Thursday, April 25, 2013
A letter to the alcoholic from an Al-Anon
I am your family member, lover, friend. I need help. I too have been affected by the disease of alcoholism which has caused me to lose my self-esteem, self-respect and motivation in our relationship. I am learning through Al-Anon to take a stand on behalf of myself as your parent, child, wife, lover or friend.
Don't lie to me because in doing so you only lie to yourself by accepting your lies as truth. The truth may be painful, but I must realize my own truths in rigorous honesty.
I do not have the power to make anyone "entirely ready" to choose recovery. I am choosing recovery for me. If you so choose, you will call on your Higher Power - the god of your understanding for this help.
Don't believe you can outsmart alcoholism. It is a progressive disease that will take you hostage, teach you to avoid responsibility and lose respect for yourself, while others will lose respect for you at the same time. It will break you to the point that you may die.
Don't try to exploit or take advantage of me because I am learning to focus and take care of myself. I have personal boundaries and dignity and won't be an accomplice to your evasion of responsibility. I am taking responsibility for my part by working the Al-Anon program one day at a time and embracing a new way of living.
Don't lecture me, moralize, scold, praise, blame or argue whether you are drunk or sober. I am no longer a doormat. I have moved out of the doorway and you cannot step on me anymore. I am detaching with love: "I'll see you after my meeting. I love you."
Don't make promises you don't intend to keep. Let's be honest with one another. Neither of us is perfect, and I doubt we ever will be. I think that is okay. I accept you as you are. I can take what I like and leave the rest. Can you say the same of me? If we postpone the pain by not working on ourselves, are we happier or just stuck? We can try to run away, but I know that wherever I go, there I am.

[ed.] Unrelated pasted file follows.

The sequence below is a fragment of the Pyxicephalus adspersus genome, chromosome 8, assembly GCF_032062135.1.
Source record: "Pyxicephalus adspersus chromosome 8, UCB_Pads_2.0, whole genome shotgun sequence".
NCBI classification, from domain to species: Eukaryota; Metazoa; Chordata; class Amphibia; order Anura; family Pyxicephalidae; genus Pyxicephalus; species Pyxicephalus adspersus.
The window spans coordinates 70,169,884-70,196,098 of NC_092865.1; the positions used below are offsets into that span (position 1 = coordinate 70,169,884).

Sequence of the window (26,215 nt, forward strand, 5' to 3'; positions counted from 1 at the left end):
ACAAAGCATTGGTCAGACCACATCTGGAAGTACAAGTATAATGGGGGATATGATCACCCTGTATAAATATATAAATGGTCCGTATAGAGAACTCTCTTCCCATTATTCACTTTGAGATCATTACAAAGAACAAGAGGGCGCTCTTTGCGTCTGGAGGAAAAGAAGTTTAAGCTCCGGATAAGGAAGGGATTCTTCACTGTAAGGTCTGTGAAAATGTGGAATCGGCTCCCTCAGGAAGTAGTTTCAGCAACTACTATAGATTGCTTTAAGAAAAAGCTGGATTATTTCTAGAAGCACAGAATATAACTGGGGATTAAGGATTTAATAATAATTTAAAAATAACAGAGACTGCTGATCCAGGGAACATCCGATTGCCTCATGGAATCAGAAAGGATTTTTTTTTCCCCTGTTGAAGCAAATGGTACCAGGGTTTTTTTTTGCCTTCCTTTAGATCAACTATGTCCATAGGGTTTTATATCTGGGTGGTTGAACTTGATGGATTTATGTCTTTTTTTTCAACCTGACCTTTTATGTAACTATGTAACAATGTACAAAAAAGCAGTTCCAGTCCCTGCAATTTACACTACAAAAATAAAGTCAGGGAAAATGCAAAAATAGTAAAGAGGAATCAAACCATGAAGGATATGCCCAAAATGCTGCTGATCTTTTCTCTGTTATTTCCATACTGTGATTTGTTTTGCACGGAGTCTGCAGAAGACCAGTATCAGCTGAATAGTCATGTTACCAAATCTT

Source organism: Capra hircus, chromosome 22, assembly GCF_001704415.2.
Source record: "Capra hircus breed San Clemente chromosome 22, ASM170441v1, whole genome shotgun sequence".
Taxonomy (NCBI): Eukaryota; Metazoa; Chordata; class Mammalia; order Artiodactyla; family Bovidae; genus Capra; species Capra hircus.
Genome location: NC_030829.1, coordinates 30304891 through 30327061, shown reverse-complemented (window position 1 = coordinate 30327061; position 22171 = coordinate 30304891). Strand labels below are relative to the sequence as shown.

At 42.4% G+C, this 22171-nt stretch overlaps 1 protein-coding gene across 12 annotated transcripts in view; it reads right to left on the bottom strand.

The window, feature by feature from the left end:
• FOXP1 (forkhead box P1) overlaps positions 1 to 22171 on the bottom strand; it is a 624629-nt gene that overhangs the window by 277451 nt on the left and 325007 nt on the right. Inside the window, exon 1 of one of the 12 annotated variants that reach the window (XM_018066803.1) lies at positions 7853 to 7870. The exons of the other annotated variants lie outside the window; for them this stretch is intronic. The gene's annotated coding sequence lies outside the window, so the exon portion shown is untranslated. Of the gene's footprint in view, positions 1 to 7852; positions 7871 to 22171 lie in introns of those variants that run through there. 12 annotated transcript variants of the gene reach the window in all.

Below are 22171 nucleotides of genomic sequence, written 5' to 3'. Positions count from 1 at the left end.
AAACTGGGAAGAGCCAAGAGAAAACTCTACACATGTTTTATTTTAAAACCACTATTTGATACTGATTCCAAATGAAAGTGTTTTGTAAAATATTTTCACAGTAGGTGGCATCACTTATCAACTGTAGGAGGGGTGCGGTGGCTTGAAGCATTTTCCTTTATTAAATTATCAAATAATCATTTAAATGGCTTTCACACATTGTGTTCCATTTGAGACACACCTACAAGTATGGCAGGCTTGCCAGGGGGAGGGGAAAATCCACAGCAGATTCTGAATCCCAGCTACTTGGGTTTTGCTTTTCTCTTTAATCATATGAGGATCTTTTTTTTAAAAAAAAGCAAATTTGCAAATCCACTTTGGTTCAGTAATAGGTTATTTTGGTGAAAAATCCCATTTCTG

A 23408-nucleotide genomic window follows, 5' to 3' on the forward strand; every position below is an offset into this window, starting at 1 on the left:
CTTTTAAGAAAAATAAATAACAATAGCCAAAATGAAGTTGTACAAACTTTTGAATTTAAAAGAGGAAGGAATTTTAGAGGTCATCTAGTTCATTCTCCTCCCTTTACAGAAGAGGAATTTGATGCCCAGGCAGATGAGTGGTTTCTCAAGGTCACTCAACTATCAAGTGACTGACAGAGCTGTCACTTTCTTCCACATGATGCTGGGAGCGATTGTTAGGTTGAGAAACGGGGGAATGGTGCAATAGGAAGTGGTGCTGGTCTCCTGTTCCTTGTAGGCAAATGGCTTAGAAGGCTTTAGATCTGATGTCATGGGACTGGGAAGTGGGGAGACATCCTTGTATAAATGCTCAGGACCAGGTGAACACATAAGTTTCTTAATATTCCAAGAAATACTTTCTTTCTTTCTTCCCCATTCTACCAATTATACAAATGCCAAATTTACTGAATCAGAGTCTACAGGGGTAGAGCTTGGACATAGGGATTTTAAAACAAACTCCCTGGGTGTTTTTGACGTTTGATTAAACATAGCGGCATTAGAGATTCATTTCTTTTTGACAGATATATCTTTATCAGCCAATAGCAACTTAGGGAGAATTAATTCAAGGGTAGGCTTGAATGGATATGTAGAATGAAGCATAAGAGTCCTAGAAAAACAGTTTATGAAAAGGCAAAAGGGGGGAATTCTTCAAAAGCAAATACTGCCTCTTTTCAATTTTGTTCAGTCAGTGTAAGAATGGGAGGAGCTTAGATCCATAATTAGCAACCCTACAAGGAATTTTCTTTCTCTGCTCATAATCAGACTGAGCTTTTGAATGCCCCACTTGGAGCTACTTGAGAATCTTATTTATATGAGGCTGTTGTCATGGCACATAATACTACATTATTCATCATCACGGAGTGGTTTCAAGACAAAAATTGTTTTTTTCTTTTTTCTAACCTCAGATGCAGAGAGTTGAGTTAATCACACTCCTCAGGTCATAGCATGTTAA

Mostly, I am not going to have expectations of who I think you "should" be. For me, I can have expectations that by working the steps I will find peace. I know now that half measures will avail us nothing. Alcoholism drove me to surrender and choose recovery. Are you ready to do the same?
Don't lose your temper with me. I am not going to take what you say personally and am not going to react to your anger by reciprocating with rage and harboring resentments. When I point a finger at you and take your inventory, there are four more fingers pointing back at me. Let's communicate respectfully, and speak in the same manner we would like to be spoken to.
If one of us grows a little quicker than the other, don't let anxiety about this cause us to abandon one another or give up on ourselves because of fear, nor let it compel us to do for one another what we must do for ourselves. Let's not tell one another how to work our programs or make threats if there are program slips or relapses. Let's allow one another the dignity to make our own choices and experience our own consequences.
Also, let us not use words and deeds that would cause us to suffer consequences of criticism, shaming, rejection, or abandonment for not being perfect. It's cruel to attempt to reduce a person through sarcasm and harsh words. Doing so perpetuates a crisis to our new found trust in one another and therefore, exacerbates each of our illnesses. Let's be kind to one another.
Above all, let's not run away from reality. We each have our disease and must never forget that. The journey back to ourselves is a worthwhile one. Alcoholism is an illness, and it can be arrested but never cured. We can start now to learn, understand and plan for our recovery in our respective programs. We may need the help of professionals - a doctor, counselor, or psychologist, another recovering person (a sponsor). But mostly we will need guidance from our Higher Power to recover and restore our being - to make us whole as individuals and with one another. The spirit that was broken can be repaired.
We may hate ourselves yet love one another. To do nothing is the worst choice each of us can make for ourselves and those we love. Instead let's strive together for honesty, openness and willingness.
My hope is that you will see that you are worth the effort of recovery. I know that I am.